Woodrow Wilson's 14 Points

1464 WordsApr 12, 20136 Pages
OIB REVISIONS – History Key term: 14 points It was a statement the United States President Woodrow Wilson made that the Great War was being fought for a moral cause and for post-war peace in Europe. The Europeans generally welcomed it, but his main allies such as Clemenceau, David Lloyd George or Vittorio Emmanuel Orlando were sceptical of the application of Wilsonian idealism. Wilson hadn’t entered the war with any affinity with the long festering, tribal disputes between the Allies and Germany. If America was to fight, he would unlink the war with nationalistic disputes or ambitions. Wilson’s speech was a response to Lenin’s Decree on peace of November 1917, immediately after the October revolutions. The speech proposed an immediate…show more content…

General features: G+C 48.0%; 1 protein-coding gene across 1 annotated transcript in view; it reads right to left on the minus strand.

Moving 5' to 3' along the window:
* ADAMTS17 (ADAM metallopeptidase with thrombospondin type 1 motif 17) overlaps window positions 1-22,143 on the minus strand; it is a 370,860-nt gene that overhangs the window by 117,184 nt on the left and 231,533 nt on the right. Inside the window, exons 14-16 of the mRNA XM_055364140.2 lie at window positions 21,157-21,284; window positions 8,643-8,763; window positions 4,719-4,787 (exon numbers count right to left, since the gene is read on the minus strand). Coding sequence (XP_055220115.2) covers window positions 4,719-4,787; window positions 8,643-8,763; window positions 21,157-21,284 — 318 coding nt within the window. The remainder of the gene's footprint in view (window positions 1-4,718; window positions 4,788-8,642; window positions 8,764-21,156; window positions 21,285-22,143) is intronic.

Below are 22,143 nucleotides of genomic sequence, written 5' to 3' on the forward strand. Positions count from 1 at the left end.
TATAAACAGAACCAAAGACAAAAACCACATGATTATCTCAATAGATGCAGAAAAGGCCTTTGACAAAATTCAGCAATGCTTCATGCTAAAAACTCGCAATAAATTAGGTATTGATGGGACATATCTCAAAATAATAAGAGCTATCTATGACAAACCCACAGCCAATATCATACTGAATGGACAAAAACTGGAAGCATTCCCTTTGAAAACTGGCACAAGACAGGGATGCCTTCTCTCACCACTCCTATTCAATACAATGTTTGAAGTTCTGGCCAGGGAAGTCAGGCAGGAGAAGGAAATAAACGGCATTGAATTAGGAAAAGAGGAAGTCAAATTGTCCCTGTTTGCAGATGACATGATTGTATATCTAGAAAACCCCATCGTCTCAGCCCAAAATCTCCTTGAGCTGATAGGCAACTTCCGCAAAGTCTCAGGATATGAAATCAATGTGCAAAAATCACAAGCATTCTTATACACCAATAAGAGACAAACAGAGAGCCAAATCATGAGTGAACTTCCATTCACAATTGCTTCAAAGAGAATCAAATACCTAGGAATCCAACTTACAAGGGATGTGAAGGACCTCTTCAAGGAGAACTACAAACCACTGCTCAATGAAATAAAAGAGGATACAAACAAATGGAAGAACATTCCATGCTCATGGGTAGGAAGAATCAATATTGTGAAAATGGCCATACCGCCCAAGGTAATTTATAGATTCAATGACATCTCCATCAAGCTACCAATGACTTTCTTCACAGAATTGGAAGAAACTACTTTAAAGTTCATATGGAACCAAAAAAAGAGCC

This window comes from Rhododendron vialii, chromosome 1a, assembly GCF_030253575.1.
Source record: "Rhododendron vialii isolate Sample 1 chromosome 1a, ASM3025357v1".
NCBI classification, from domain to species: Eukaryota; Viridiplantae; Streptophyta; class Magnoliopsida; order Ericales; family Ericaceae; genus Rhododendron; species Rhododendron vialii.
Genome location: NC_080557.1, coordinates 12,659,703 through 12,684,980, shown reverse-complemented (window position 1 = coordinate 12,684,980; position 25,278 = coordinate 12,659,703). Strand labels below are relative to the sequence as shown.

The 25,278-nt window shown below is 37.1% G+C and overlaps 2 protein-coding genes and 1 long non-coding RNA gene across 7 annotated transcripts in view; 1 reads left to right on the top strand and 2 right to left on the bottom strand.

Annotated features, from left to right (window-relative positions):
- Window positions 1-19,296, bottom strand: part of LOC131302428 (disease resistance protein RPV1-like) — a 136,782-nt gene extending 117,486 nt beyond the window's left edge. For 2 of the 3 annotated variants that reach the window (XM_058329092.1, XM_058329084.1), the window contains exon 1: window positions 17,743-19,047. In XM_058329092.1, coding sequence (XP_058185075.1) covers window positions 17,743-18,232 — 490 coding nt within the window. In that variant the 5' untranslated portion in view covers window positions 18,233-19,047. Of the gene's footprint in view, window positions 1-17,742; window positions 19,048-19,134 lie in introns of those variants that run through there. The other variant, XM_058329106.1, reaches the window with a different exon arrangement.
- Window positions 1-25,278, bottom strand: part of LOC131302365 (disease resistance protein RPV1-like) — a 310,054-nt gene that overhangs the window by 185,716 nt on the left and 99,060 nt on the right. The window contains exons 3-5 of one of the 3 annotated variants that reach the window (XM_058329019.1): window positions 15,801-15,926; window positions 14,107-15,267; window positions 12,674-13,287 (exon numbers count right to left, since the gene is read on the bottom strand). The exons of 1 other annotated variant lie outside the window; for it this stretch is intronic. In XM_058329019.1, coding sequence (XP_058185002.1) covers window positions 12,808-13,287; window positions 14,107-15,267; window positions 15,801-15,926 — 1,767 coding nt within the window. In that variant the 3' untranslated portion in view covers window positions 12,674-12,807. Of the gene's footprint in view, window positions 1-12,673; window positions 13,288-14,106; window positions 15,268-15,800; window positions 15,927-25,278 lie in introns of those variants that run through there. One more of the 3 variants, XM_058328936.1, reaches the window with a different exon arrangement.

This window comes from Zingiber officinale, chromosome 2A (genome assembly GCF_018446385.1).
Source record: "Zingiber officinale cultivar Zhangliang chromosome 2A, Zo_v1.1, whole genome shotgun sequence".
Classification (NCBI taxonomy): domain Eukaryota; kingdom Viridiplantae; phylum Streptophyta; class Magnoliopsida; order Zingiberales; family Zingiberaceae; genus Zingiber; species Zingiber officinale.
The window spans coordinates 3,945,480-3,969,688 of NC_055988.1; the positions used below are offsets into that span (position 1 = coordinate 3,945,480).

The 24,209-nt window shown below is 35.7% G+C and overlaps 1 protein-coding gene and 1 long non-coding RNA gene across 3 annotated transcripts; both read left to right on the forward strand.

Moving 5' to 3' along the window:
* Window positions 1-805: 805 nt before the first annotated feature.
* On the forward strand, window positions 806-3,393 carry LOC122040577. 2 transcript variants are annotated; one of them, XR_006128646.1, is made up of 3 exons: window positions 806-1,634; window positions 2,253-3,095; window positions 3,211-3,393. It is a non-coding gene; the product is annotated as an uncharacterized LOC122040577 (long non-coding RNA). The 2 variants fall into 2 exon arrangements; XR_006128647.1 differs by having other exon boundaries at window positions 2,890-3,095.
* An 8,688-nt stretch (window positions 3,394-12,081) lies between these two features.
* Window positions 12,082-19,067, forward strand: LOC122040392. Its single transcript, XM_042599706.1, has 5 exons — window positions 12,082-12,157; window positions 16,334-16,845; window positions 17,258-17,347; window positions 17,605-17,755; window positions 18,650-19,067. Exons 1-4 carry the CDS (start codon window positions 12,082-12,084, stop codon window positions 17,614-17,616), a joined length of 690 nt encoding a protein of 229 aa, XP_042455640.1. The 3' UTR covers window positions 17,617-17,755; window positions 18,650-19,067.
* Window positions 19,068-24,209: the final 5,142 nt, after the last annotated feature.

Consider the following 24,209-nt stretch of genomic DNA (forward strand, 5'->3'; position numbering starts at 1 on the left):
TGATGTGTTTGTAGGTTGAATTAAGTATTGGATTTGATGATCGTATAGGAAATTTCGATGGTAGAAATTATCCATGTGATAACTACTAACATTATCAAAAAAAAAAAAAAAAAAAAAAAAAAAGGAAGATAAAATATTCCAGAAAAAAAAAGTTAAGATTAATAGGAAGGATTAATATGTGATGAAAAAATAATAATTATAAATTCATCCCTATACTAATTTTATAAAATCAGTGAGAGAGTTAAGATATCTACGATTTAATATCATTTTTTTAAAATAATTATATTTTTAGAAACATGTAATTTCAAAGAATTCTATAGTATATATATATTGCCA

6. "The evacuation of all Russian territory and such a settlement of all questions affecting Russia as will secure the best and freest cooperation of the other nations of the world in obtaining for her an unhampered and unembarrassed opportunity for the independent determination of her own political development and national policy and assure her of a sincere welcome into the society of free nations under institutions of her own choosing; and, more than a welcome, assistance also of every kind that she may need and may herself desire. The treatment accorded Russia by her sister nations in the months to come will be the acid test of their goodwill, of their comprehension of her needs as distinguished from their own interests, and of their intelligent and unselfish sympathy." At the time, the Bolsheviks had seized power on Russia and were determined to withdraw from the war. The Germans were in the process of enforcing the humiliating Treaty of Brest-Litovsk on them. Even though we often refer to the Treaty of Versailles asan extremely unfair treaty, Brest-Litovsk was far worse. 7. "Belgium, the whole world will agree, must be evacuated and restored, without any attempt to limit the sovereignty which she enjoys in common with all other free nations. No other single act will serve as this will serve to restore confidence among the nations in the laws which they have themselves set and determined for the government of their relations with
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